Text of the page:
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Rueisuei and Jhihben hot springs are perfect for a winter warm-up

Rueisuei and Jhihben hot springs are perfect for a winter warm-up
Cold winter weather makes the thought of a dip in a natural hot springs very inviting. Taiwan is rich in hot springs, especially along its East Coast.

Hualien's Rueisuei and Taitung's Jhihben offer a variety of hot springs resort options, all surrounded by gorgeous mountain scenery.

The Rueisuei Hot Springs, situated in Rueisuei Township of Hualien County, were discovered around 1919. The Japanese government (which ruled from 1895 to 1945) had a fascination with and a deep appreciation of Taiwan's hot springs resources, and developed them for tourism, including the building of bathhouses and outdoor pools accented with landscaped gardens and stone paths. Such facilities and touches can still be seen today in Rueisuei's resorts.

The spring water here is rich in iron and averages about 48 degrees Celsius. Due to the high iron content, the water has a pale brown color, but is perfectly safe to bathe in. These waters help relieve some skin problems and rheumatism, it's said. Legend also has it that frequent bathing in the Rueisuei Hot Springs increases a woman's chances of bearing a son.

Rueisuei attracts many tourists, especially families, not only for its hot springs, but also for its well-developed agricultural tourism including dairies and flower farms, providing abundant pastoral scenery and chances for city dwellers to experience rural life.

Jhihben is located in Taitung County's Beinan Township. In 1917, the indigenous Puyuma tribe dug into part of the riverbed to plant crops. Steaming hot water continued to rise up from where they had dug. They bathed in the water and found that it was very helpful for relieving various skin disorders.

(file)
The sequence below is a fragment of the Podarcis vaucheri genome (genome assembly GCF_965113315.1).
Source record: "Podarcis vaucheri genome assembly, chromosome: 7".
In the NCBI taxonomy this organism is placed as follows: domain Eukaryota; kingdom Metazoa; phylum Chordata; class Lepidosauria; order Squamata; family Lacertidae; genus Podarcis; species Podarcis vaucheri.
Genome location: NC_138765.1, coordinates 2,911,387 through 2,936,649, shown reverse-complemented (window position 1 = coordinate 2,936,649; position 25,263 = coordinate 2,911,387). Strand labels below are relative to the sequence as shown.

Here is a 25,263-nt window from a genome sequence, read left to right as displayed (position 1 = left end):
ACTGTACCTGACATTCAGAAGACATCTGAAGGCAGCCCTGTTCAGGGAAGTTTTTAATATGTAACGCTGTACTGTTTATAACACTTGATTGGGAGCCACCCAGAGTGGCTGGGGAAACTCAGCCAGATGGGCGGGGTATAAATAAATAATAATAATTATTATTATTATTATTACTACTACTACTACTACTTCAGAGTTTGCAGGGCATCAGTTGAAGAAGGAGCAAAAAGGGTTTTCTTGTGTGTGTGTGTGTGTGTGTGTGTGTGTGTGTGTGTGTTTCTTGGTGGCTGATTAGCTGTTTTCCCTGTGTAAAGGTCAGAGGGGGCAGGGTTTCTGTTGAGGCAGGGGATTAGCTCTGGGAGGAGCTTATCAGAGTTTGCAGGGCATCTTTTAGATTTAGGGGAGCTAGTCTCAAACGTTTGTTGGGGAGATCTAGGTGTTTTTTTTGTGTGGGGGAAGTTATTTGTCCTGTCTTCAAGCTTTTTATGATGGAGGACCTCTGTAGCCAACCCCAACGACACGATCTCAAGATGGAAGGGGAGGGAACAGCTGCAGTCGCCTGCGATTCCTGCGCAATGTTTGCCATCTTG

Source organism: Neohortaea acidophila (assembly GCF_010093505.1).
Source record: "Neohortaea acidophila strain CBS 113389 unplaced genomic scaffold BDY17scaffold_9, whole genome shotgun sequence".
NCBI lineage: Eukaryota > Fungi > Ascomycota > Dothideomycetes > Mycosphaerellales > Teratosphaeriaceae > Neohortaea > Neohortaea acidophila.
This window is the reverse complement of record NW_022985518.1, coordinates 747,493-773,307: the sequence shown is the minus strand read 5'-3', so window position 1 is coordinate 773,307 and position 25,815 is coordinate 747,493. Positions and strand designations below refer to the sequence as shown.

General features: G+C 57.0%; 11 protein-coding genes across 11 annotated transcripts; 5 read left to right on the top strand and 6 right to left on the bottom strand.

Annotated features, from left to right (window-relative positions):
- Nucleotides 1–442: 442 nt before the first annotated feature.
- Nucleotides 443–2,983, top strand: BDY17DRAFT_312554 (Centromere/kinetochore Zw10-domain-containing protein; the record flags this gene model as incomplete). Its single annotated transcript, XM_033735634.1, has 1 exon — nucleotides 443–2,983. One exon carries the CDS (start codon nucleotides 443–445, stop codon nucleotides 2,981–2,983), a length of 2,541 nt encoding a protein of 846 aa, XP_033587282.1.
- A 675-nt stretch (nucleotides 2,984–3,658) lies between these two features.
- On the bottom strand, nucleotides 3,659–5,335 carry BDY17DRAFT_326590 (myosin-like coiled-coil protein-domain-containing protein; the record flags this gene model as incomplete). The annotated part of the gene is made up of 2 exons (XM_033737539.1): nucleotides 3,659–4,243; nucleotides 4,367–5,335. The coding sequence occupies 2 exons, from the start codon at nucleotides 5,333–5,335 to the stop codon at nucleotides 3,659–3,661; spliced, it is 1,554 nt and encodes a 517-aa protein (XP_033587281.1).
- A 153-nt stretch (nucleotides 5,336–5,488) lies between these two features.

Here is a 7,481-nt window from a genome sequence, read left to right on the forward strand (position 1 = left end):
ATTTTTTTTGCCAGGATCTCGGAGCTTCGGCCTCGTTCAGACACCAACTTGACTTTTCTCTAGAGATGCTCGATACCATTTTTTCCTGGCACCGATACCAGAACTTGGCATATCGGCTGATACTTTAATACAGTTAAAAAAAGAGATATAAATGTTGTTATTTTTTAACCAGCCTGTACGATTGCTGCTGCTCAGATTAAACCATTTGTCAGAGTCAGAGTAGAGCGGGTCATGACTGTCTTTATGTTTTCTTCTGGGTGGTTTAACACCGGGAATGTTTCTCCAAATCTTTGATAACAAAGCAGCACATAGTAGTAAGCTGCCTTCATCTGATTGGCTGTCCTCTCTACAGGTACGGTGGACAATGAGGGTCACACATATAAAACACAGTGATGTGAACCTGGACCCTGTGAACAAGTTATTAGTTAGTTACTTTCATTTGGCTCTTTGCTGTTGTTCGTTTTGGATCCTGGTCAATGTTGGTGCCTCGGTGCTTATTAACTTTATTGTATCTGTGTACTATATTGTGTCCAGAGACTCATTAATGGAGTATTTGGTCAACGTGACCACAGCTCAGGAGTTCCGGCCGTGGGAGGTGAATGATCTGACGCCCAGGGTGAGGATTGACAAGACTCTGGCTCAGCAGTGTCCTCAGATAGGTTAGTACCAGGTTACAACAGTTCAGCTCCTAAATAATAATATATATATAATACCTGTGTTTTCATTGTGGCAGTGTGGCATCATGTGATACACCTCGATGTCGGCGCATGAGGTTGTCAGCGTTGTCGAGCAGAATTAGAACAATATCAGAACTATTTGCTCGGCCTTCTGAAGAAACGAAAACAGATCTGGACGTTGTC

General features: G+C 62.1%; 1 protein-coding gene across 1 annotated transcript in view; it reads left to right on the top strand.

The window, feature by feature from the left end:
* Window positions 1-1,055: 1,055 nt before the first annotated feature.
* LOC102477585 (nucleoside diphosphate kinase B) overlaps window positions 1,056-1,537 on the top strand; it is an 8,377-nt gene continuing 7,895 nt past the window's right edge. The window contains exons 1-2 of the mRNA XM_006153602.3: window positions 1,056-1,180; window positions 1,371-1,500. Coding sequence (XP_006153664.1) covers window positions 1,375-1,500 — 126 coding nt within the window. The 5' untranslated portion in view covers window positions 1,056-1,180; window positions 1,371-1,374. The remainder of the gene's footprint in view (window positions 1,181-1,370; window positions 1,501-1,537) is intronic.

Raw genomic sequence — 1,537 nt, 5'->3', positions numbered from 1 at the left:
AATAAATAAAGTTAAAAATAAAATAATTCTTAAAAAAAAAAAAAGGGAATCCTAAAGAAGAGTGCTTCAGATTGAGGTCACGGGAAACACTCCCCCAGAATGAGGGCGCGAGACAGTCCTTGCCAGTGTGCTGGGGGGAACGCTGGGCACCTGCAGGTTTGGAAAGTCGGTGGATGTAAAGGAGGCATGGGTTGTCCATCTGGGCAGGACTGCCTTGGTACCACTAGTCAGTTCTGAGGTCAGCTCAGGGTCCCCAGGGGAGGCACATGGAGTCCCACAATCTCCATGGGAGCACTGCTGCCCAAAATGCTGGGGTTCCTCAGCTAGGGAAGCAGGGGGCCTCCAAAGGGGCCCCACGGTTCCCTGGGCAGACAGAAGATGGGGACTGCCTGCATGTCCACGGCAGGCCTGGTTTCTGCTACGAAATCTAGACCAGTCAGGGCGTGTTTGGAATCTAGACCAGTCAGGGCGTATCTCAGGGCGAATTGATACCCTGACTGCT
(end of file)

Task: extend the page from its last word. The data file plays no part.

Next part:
The Jhihben Hot Springs are alkali carbonate, and range in temperature from 45 to 56 degrees Celsius. Frequent bathing in these waters helps to soften cuticles and calluses, moisturize skin, reduce inflammation and eliminate scars.

Just as for the Rueisuei Hot Springs, the Japanese were the first to develop the Jhihben area for tourism. This has spilled over into the Japanese style of bathhouses and outdoor hot springs pools that dominate Jhihben today.

Fifteen years ago, this was a sleepy mountain town with only the Jhihben Hotel and a few other small hotels offering accommodation with hot springs water piped into the rooms and public hot springs pools. Today, there are a significant numbers of resorts, from medium to high-price all along the same road as the now renovated Jhihben Hotel.

Both Rueisuei and Jhihben are easily accessible from Provincial Highway 9, which connects Hualien and Taitung.